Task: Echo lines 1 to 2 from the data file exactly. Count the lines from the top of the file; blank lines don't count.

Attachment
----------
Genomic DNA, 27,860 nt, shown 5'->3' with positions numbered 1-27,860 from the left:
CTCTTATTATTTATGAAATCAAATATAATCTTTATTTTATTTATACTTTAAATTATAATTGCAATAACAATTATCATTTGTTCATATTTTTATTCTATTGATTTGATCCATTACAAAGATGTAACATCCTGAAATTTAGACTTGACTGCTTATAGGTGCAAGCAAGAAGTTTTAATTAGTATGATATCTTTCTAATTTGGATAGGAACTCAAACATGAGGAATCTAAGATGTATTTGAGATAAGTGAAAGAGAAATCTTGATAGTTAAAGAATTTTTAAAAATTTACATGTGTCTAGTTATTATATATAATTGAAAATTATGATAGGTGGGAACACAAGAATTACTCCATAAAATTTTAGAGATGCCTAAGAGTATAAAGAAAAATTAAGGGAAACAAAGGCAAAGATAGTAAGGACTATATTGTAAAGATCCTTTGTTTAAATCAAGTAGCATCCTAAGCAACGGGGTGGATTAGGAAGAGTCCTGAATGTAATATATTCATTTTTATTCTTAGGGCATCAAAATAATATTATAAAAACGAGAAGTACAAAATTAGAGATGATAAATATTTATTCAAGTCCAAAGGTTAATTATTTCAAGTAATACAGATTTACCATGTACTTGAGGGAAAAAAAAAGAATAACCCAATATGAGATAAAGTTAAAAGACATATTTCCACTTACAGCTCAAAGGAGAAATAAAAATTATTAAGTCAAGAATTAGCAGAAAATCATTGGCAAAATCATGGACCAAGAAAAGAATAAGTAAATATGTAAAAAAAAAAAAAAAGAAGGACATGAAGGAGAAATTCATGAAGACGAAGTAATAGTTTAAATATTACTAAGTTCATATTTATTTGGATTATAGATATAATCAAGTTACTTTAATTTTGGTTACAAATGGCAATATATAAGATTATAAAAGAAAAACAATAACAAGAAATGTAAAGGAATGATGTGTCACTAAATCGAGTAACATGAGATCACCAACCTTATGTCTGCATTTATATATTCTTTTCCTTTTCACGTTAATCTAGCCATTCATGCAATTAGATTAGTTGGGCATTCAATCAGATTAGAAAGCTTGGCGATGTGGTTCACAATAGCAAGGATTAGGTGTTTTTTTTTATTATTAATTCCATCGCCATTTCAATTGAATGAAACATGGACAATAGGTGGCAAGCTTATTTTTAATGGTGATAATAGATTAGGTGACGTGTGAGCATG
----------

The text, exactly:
Genomic DNA, 27,860 nt, shown 5'->3' with positions numbered 1-27,860 from the left:
CTCTTATTATTTATGAAATCAAATATAATCTTTATTTTATTTATACTTTAAATTATAATTGCAATAACAATTATCATTTGTTCATATTTTTATTCTATTGATTTGATCCATTACAAAGATGTAACATCCTGAAATTTAGACTTGACTGCTTATAGGTGCAAGCAAGAAGTTTTAATTAGTATGATATCTTTCTAATTTGGATAGGAACTCAAACATGAGGAATCTAAGATGTATTTGAGATAAGTGAAAGAGAAATCTTGATAGTTAAAGAATTTTTAAAAATTTACATGTGTCTAGTTATTATATATAATTGAAAATTATGATAGGTGGGAACACAAGAATTACTCCATAAAATTTTAGAGATGCCTAAGAGTATAAAGAAAAATTAAGGGAAACAAAGGCAAAGATAGTAAGGACTATATTGTAAAGATCCTTTGTTTAAATCAAGTAGCATCCTAAGCAACGGGGTGGATTAGGAAGAGTCCTGAATGTAATATATTCATTTTTATTCTTAGGGCATCAAAATAATATTATAAAAACGAGAAGTACAAAATTAGAGATGATAAATATTTATTCAAGTCCAAAGGTTAATTATTTCAAGTAATACAGATTTACCATGTACTTGAGGGAAAAAAAAAGAATAACCCAATATGAGATAAAGTTAAAAGACATATTTCCACTTACAGCTCAAAGGAGAAATAAAAATTATTAAGTCAAGAATTAGCAGAAAATCATTGGCAAAATCATGGACCAAGAAAAGAATAAGTAAATATGTAAAAAAAAAAAAAAAGAAGGACATGAAGGAGAAATTCATGAAGACGAAGTAATAGTTTAAATATTACTAAGTTCATATTTATTTGGATTATAGATATAATCAAGTTACTTTAATTTTGGTTACAAATGGCAATATATAAGATTATAAAAGAAAAACAATAACAAGAAATGTAAAGGAATGATGTGTCACTAAATCGAGTAACATGAGATCACCAACCTTATGTCTGCATTTATATATTCTTTTCCTTTTCACGTTAATCTAGCCATTCATGCAATTAGATTAGTTGGGCATTCAATCAGATTAGAAAGCTTGGCGATGTGGTTCACAATAGCAAGGATTAGGTGTTTTTTTTTATTATTAATTCCATCGCCATTTCAATTGAATGAAACATGGACAATAGGTGGCAAGCTTATTTTTAATGGTGATAATAGATTAGGTGACGTGTGAGCATG